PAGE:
With the change from Trade Practices Act to the
Competition and Consumer Act comes a new national regime
for consumer protection. To assist the ACCC in monitoring and
enforcing these new laws, the ACCC now has the ability to issue
infringement notices for suspected breaches of the Act and it
appears to be making good use of these powers. Notices have been
issued to businesses in a variety of industries on a variety of
issues including in respect of pricing, refunds, affiliations and
The ACCC can issue an infringement notice if the ACCC has
reasonable grounds to believe that a person or corporation has:
engaged in unconscionable conduct
engaged in unfair practices (though not for misleading or
engaged in pyramid selling
failed to comply with certain product safety and product
information requirements, or
failed to respond to (or properly respond to) a substantiation
If the ACCC forms this belief then it can issue a notice that
you pay up to $1,320 (individuals) and $6,600 (corporations). You
then have 28 days in which to pay the infringement.
If you pay the infringement, then the ACCC will not take the
matter further. However, if you fail to pay the notice then the
ACCC may commence proceedings.
A recent example of where this has taken place is where the ACCC
issued 8 infringement notices to 8 different restaurants for
failing to advertise a single price for their products. The
restaurants had used disclaimers at the bottom of their menus
stating that a surcharge applied on Sundays or public holidays, a
practice which in unlawful. Four of these restaurants paid the
notices and no further action was taken. Their financial exposure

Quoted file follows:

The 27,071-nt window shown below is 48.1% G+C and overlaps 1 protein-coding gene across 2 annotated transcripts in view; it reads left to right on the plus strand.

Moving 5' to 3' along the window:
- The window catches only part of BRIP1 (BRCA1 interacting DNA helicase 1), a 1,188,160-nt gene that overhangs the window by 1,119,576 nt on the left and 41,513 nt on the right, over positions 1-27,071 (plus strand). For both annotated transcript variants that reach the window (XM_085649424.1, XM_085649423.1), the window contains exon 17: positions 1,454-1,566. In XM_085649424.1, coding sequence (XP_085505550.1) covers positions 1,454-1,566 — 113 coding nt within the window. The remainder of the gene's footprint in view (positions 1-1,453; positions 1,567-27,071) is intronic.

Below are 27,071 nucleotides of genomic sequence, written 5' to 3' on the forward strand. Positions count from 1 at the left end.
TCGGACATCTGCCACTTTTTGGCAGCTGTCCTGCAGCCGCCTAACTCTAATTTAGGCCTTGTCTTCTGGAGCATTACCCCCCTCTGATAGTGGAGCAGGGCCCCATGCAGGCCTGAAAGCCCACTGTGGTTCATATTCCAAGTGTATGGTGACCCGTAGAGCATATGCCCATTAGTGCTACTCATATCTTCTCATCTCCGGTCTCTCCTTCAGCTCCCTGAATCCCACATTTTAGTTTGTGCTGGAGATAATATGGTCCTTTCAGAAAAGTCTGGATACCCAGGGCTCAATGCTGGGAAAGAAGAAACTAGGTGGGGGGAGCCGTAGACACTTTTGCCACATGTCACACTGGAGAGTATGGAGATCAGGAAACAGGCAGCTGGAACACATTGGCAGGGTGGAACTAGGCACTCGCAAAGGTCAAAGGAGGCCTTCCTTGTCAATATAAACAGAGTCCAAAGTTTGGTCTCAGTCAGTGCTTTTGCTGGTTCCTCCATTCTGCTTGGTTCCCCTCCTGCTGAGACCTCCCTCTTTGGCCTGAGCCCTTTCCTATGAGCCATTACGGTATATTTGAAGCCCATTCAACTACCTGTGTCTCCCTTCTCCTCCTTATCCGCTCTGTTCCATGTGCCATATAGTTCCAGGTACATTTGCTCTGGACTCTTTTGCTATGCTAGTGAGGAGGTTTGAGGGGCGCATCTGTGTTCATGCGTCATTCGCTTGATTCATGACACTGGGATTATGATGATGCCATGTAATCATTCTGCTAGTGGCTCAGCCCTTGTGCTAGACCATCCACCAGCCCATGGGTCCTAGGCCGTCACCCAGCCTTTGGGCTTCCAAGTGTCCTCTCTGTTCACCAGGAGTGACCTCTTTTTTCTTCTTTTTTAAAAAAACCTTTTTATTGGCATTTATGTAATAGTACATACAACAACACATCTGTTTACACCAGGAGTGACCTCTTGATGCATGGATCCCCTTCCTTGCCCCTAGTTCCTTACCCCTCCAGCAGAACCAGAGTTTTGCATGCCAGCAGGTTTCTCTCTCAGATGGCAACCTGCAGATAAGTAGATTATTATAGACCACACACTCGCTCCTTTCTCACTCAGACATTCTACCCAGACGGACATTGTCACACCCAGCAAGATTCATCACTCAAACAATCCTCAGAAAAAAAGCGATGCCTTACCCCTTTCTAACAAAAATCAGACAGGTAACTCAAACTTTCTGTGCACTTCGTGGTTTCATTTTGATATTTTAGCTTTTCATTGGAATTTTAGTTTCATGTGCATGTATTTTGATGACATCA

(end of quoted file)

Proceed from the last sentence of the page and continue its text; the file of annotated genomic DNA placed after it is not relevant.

was limited to the amount of the infringement notice, which could
not have been more than $6,600.
The other four restaurants did not pay the infringement notice
and the ACCC commenced proceedings against the restaurants. Each of
those 4 restaurants was found guilty and the court ordered that
they each pay a penalty of $13,200 (double the maximum amount
permissible under an infringement notice). Further, and perhaps
more significantly, each was ordered to pay the ACCC's costs.
Costs of legal proceedings can be very significant and will often
far exceed the cost of an infringement notice.
That said, paying the infringement notice may not always be the
right decision for your business. It is important to bear in mind
the public nature of the process and the potential damage to your
business's reputation, particularly given the ACCC only needs
to suspect a breach to issue a notice. Either way you should not
sit on a notice if received and should act quickly to get advice
and assistance in responding.
The content of this article is intended to provide a general
guide to the subject matter. Specialist advice should be sought
about your specific circumstances.
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The recently enacted National Consumer Credit Protection Act 2009 (National Credit Act) establishes a new national licensing regime for the regulation of consumer credit in Australia. The new regime includes a licensing requirement. If you currently engage in a credit activity, such as providing credit or advice in relation to credit, you may need to register with ASIC before 30 June 2010. Failure to register in time will result in you being required to cease the credit activities as of 1 July 2
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